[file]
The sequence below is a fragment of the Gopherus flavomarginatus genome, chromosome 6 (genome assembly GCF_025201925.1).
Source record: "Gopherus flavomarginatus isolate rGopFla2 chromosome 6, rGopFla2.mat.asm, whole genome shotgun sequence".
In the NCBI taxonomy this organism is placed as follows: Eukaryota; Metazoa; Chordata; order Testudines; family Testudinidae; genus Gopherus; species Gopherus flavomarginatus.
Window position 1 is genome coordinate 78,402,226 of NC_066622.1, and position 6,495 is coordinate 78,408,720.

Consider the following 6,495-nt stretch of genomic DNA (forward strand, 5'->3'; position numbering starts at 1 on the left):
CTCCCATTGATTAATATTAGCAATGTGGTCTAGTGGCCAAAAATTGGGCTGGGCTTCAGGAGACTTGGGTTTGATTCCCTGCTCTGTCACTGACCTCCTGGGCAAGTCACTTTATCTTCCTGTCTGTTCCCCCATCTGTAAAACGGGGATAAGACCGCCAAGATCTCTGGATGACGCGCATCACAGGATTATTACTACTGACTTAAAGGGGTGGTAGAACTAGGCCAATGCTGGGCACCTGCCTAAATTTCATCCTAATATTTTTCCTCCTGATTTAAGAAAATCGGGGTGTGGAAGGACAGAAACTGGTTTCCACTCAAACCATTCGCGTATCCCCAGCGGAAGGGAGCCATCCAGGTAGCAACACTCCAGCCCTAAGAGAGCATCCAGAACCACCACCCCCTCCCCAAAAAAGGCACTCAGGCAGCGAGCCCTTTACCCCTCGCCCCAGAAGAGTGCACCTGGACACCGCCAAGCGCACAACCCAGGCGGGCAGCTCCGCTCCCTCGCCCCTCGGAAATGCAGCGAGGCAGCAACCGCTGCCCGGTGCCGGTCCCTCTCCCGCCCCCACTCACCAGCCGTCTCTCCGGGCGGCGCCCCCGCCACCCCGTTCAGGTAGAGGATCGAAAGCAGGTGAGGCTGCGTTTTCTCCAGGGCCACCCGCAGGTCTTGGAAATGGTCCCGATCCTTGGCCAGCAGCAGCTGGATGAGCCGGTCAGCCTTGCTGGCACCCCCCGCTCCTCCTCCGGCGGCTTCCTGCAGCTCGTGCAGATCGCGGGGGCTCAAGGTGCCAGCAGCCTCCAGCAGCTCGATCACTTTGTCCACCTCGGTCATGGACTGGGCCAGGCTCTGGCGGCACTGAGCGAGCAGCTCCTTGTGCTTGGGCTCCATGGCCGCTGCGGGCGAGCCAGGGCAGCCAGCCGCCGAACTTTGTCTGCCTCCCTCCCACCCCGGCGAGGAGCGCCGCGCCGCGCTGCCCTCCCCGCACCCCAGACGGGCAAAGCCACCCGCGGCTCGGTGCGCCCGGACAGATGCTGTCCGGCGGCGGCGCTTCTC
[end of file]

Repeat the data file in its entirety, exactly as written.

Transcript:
The sequence below is a fragment of the Gopherus flavomarginatus genome, chromosome 6 (genome assembly GCF_025201925.1).
Source record: "Gopherus flavomarginatus isolate rGopFla2 chromosome 6, rGopFla2.mat.asm, whole genome shotgun sequence".
In the NCBI taxonomy this organism is placed as follows: Eukaryota; Metazoa; Chordata; order Testudines; family Testudinidae; genus Gopherus; species Gopherus flavomarginatus.
Window position 1 is genome coordinate 78,402,226 of NC_066622.1, and position 6,495 is coordinate 78,408,720.

Consider the following 6,495-nt stretch of genomic DNA (forward strand, 5'->3'; position numbering starts at 1 on the left):
CTCCCATTGATTAATATTAGCAATGTGGTCTAGTGGCCAAAAATTGGGCTGGGCTTCAGGAGACTTGGGTTTGATTCCCTGCTCTGTCACTGACCTCCTGGGCAAGTCACTTTATCTTCCTGTCTGTTCCCCCATCTGTAAAACGGGGATAAGACCGCCAAGATCTCTGGATGACGCGCATCACAGGATTATTACTACTGACTTAAAGGGGTGGTAGAACTAGGCCAATGCTGGGCACCTGCCTAAATTTCATCCTAATATTTTTCCTCCTGATTTAAGAAAATCGGGGTGTGGAAGGACAGAAACTGGTTTCCACTCAAACCATTCGCGTATCCCCAGCGGAAGGGAGCCATCCAGGTAGCAACACTCCAGCCCTAAGAGAGCATCCAGAACCACCACCCCCTCCCCAAAAAAGGCACTCAGGCAGCGAGCCCTTTACCCCTCGCCCCAGAAGAGTGCACCTGGACACCGCCAAGCGCACAACCCAGGCGGGCAGCTCCGCTCCCTCGCCCCTCGGAAATGCAGCGAGGCAGCAACCGCTGCCCGGTGCCGGTCCCTCTCCCGCCCCCACTCACCAGCCGTCTCTCCGGGCGGCGCCCCCGCCACCCCGTTCAGGTAGAGGATCGAAAGCAGGTGAGGCTGCGTTTTCTCCAGGGCCACCCGCAGGTCTTGGAAATGGTCCCGATCCTTGGCCAGCAGCAGCTGGATGAGCCGGTCAGCCTTGCTGGCACCCCCCGCTCCTCCTCCGGCGGCTTCCTGCAGCTCGTGCAGATCGCGGGGGCTCAAGGTGCCAGCAGCCTCCAGCAGCTCGATCACTTTGTCCACCTCGGTCATGGACTGGGCCAGGCTCTGGCGGCACTGAGCGAGCAGCTCCTTGTGCTTGGGCTCCATGGCCGCTGCGGGCGAGCCAGGGCAGCCAGCCGCCGAACTTTGTCTGCCTCCCTCCCACCCCGGCGAGGAGCGCCGCGCCGCGCTGCCCTCCCCGCACCCCAGACGGGCAAAGCCACCCGCGGCTCGGTGCGCCCGGACAGATGCTGTCCGGCGGCGGCGCTTCTC